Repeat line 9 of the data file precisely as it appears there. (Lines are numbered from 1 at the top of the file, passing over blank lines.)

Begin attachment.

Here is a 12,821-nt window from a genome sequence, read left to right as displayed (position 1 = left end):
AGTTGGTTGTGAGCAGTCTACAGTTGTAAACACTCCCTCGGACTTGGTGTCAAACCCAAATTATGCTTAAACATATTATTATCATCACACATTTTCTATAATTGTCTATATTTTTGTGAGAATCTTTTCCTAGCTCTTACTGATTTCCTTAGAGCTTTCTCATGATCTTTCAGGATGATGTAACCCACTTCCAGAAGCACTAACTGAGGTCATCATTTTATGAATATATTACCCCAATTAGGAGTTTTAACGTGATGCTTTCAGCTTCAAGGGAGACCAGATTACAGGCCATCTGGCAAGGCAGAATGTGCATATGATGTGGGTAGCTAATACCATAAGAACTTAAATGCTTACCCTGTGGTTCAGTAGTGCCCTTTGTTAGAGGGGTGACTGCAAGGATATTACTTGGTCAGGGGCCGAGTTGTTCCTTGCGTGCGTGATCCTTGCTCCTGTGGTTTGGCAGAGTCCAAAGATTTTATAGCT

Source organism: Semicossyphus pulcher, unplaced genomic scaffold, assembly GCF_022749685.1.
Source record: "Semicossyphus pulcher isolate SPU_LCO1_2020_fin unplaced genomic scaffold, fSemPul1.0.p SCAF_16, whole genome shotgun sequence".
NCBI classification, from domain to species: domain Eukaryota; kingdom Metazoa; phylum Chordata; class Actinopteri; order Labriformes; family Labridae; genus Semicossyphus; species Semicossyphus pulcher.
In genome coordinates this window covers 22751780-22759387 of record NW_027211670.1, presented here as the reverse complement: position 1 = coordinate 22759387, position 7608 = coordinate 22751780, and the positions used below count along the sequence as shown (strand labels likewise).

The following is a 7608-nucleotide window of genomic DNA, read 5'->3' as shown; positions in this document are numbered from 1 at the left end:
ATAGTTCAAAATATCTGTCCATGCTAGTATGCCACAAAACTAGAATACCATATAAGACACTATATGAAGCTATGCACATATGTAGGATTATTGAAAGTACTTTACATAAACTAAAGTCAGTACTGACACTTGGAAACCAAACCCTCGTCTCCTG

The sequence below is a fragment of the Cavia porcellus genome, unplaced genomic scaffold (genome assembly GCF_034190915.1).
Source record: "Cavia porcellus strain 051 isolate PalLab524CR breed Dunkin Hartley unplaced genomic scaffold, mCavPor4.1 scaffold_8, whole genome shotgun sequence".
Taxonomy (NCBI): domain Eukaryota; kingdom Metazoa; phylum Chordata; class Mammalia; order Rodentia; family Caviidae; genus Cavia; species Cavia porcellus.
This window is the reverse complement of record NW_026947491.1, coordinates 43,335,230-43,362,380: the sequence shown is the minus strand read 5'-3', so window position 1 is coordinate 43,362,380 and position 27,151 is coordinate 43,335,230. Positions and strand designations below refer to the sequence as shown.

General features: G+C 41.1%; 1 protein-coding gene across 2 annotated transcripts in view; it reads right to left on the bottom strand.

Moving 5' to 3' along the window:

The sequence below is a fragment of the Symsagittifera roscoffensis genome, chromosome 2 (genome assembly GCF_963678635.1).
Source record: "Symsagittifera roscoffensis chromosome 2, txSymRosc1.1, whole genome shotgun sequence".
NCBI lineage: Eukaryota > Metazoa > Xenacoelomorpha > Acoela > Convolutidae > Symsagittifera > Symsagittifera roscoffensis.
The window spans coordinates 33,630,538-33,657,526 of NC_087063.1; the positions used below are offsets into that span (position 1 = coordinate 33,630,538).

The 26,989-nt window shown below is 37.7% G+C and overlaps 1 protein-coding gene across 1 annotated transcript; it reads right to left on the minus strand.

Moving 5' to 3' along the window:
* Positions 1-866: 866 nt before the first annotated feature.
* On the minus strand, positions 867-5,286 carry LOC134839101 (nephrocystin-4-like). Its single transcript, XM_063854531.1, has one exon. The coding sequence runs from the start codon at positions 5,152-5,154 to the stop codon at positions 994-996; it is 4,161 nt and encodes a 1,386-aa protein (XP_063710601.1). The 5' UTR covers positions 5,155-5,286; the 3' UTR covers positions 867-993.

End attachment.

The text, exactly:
The sequence below is a fragment of the Cavia porcellus genome, unplaced genomic scaffold (genome assembly GCF_034190915.1).